Stock prices retreated Tuesday, pressured by profit-taking a day after the Nikkei 225 average ascended to its highest closing level in seven years and seven months.

The Nikkei lost 17.68 points, or 0.10 percent, to end at 17,987.09. On Monday, the key market gauge rose 91.41 points to close above 18,000 for the first time since July 24, 2007.

But the Topix closed up 2.64 points, or 0.18 percent, at 1,462.07 after climbing 10.05 points Monday.

After the previous day’s gains, the TSE came under profit-taking pressure from the outset of Tuesday’s trading. It received no incentive from the U.S. market, which was closed Monday for a national holiday.

Investor sentiment was dampened after Greece and the European Union failed to reach an agreement on financial assistance to the debt-plagued country at a eurozone finance ministers meeting Monday, brokers said.

In the afternoon, the Nikkei average trimmed losses on the back of a stronger than expected 20-year Japanese government bond auction, as well as index futures-led purchases amid the yen’s weakening from morning levels, brokers said.

Expectations for exchange-traded fund buying by the Bank of Japan and hopes for stock purchases by pension funds also underpinned the market’s downside, brokers said.

Still, analysts agreed that the Nikkei is unlikely to climb far above 18,000 in the short term.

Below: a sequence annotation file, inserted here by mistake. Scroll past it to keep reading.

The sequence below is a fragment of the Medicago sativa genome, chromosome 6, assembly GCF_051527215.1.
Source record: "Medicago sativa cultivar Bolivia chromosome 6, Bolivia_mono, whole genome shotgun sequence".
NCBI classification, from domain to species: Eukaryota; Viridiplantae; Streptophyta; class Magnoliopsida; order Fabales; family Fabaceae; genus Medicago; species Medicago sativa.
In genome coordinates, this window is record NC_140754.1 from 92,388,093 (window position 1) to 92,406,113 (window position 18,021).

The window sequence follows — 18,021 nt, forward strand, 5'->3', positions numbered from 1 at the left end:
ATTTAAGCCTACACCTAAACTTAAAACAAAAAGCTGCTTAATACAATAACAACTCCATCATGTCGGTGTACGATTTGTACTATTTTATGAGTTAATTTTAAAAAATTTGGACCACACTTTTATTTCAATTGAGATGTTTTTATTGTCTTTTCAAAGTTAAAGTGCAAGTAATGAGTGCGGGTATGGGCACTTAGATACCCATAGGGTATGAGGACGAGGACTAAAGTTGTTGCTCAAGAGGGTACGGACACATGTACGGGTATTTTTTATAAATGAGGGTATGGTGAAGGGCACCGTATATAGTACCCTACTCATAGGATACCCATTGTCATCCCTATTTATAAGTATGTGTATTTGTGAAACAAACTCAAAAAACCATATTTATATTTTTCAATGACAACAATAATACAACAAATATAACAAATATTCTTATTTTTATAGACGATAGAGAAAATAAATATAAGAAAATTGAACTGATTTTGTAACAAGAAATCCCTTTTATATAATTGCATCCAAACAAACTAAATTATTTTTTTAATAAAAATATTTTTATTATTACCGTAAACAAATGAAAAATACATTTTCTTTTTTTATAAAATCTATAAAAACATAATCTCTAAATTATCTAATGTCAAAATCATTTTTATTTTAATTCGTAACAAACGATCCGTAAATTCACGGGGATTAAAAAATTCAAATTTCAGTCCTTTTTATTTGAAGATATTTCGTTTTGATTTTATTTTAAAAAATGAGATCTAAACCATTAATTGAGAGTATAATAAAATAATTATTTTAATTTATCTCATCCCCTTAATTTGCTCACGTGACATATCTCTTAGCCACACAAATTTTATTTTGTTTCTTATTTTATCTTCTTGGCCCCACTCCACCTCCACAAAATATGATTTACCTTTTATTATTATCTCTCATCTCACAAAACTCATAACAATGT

“Today, investors found it difficult to decide whether they should buy or sell amid a dearth of fresh incentives from overseas,” said Kenichi Hirano, market analyst at K Asset Co.

An official at a bank-affiliated brokerage firm said there is lingering caution about further strengthening of the yen against the euro after the eurozone finance ministers meeting.

Investors are also awaiting the results of the Bank of Japan’s two-day policy-setting meeting through Wednesday.

“It would be a surprise to the market if the BOJ decides to expand its risk asset purchases in terms of their size or the variety of assets. But I do not think the bank will make such a move,” Hirano said.

Winners outnumbered losers 1,111 to 620 in the first section, while 131 issues were unchanged.

Volume fell to 2.316 billion shares from Monday’s 2.466 billion.

The yen’s rise against the euro from the previous day’s levels triggered selling of Europe-linked names. Among them were camera-maker Canon and air conditioner manufacturer Daikin Industries.

Profit-taking hit bank groups, including Mitsubishi UFJ and Sumitomo Mitsui, as well as electronics maker Sony.

On the other hand, general contractors Kajima, Taisei and Obayashi were buoyant on the back of prevailing hopes for benefits from Prime Minister Shinzo Abe’s economic policies.

Also on the plus side were automaker Nissan, trading house Mitsubishi and brokerage Nomura.

In index futures trading on the Osaka Exchange, the key March contract on the Nikkei average climbed 10 points to end at 18,000.